"If it can't be grown, it must be mined"

Natural resources are the foundation for our lives and lifestyles.

What would our lives be like without mining? Imagine a world without transportation such as jet planes or railroads, without communications such as cell phones or radar, without decorative items such as art or jewelry, without buildings such as skyscrapers or parking garages, without defense systems items such as missiles or submarines, without medical care items such as X-rays or surgical tools. We wouldn’t have any of these things without mining and minerals.

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Used in metal alloys, important in the production of aerospace titanium alloys, as a catalyst for production of maleic anhydride and sulfuric acid, in dyes and mordants, as target material for X-rays. Russia and South Africa are the world’s largest producers of vanadium. Large reserves are also found in the U.S., Canada, and China. The sample photo is vanadinite, an ore of vanadium and lead.


Vanadium is a soft, silver-gray metallic element. Its atomic number is 23 and symbol is V. Two scientists discovered it. However, they were not working together and even lived across the globe from one another. In 1803, Andres Manuel del Rio, a Spanish mineralogist working in Mexico City, first discovered a material he called “brown lead”. He later renamed this compound erythronium meaning red, a reference that this material turned red when heated. In 1831, a Swedish chemist named Nils Gabriel Sefstrom isolated a new material that he named vanadium in honor of the goddess of beauty and fertility, Vanadis. Ultimately, the name vanadium was chosen.

Henry Roscoe isolated metallic vanadium in 1867. He took vanadium chloride (VCl3) and reduced it with hydrogen to form vanadium metal and hydrochloric acid (HCl). Henry Roscoe isolated metallic vanadium in 1867. He took vanadium chloride

There is a very minor amount of vanadium in the human body, however it does not serve any biological purpose. It is an interesting fact that vanadium is an essential element to ascidians, also known as sea squirts. They concentrate vanadium in their bodies to a level one million times higher than the concentration of vanadium in seawater.


Vanadium was named after Vanadis, the goddess of beauty in Scandinavian mythology. The name was given by Nils Gabriel Sefstrom. A very beautiful, deep red mineral, vanadinite, contains vanadium and was named after its vanadium content.


It is estimated that the presently known world resources of vanadium total 63 million tons. There is no single mineral ore from which vanadium is recovered. However, it is found as a trace element in a number of different rock materials and is a by-product of other mining operations. Vanadium is found in magnetite (iron oxide) deposits that are also very rich in the element titanium. It is also found in bauxite (aluminum ore), rocks with high concentrations of phosphorous-containing minerals, and sandstones that have high uranium content. Vanadium is also recovered from carbon-rich deposits such as coal, oil shale, crude oil, and tar sands. Vanadium resources in the United States, where it is usually associated with uranium ores in sandstones, are large enough to supply U.S. vanadium needs. However, it is often cheaper to import vanadium and ferrovanadium products. The ferrovanadium that is imported is purchased from Canada, China, the Czech Republic, South Africa, and other nations. The majority of vanadium pentoxide used in glass manufacturing is imported from South Africa.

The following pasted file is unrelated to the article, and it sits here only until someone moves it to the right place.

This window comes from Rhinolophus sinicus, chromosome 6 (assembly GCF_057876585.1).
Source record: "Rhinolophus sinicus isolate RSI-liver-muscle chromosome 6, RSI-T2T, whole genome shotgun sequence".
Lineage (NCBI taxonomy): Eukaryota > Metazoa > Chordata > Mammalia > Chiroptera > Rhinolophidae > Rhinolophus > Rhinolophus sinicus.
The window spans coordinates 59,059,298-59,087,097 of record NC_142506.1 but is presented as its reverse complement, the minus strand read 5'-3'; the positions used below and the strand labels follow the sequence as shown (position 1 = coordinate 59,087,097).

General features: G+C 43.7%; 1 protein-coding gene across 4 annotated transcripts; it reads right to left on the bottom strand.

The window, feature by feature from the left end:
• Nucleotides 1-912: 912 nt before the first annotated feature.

Vanadium itself may be soft in its pure form, but when it is alloyed (that is, mixed) with other metals like iron, it hardens and strengthens them dramatically. Consequently, vanadium is used extensively to make alloys (mostly steel alloys) for tools and construction purposes. Most of the vanadium consumed is used for these applications. Specifically, vanadium is alloyed with iron to make carbon steel, high-strength low-alloy steel, full alloy steel, and tool steel. These hard, strong ferrovanadium alloys are used to make armor plating for military vehicles and other protective vehicles. It is also used to make car engine parts that must be very strong, such as piston rods and crank shafts. The steel “skeleton” or frames of high-rise buildings and oil drilling platforms must be very strong to support the weight of the building and its contents; vanadium steel has the strength to support such massive weight.

Some vanadium is used in other industrial applications. For example, vanadium pentoxide (V2O5) is used production of glass and ceramics and as a chemical catalyst. (A catalyst is a substance that assists in and often speeds up chemical reactions but is not consumed in the chemical reaction.) Compounds of vanadium are used to dye fabrics.

Scientists have discovered that a mixture of the elements vanadium and gallium are useful in making superconductive magnets.

Substitutes and Alternative Sources:

A number of other elements can be substituted for vanadium in the production of high-strength steel. These include columbium, molybdenum, titanium, and tungsten. Other metals can be used in place of vanadium as a chemical catalyst, including platinum and nickel.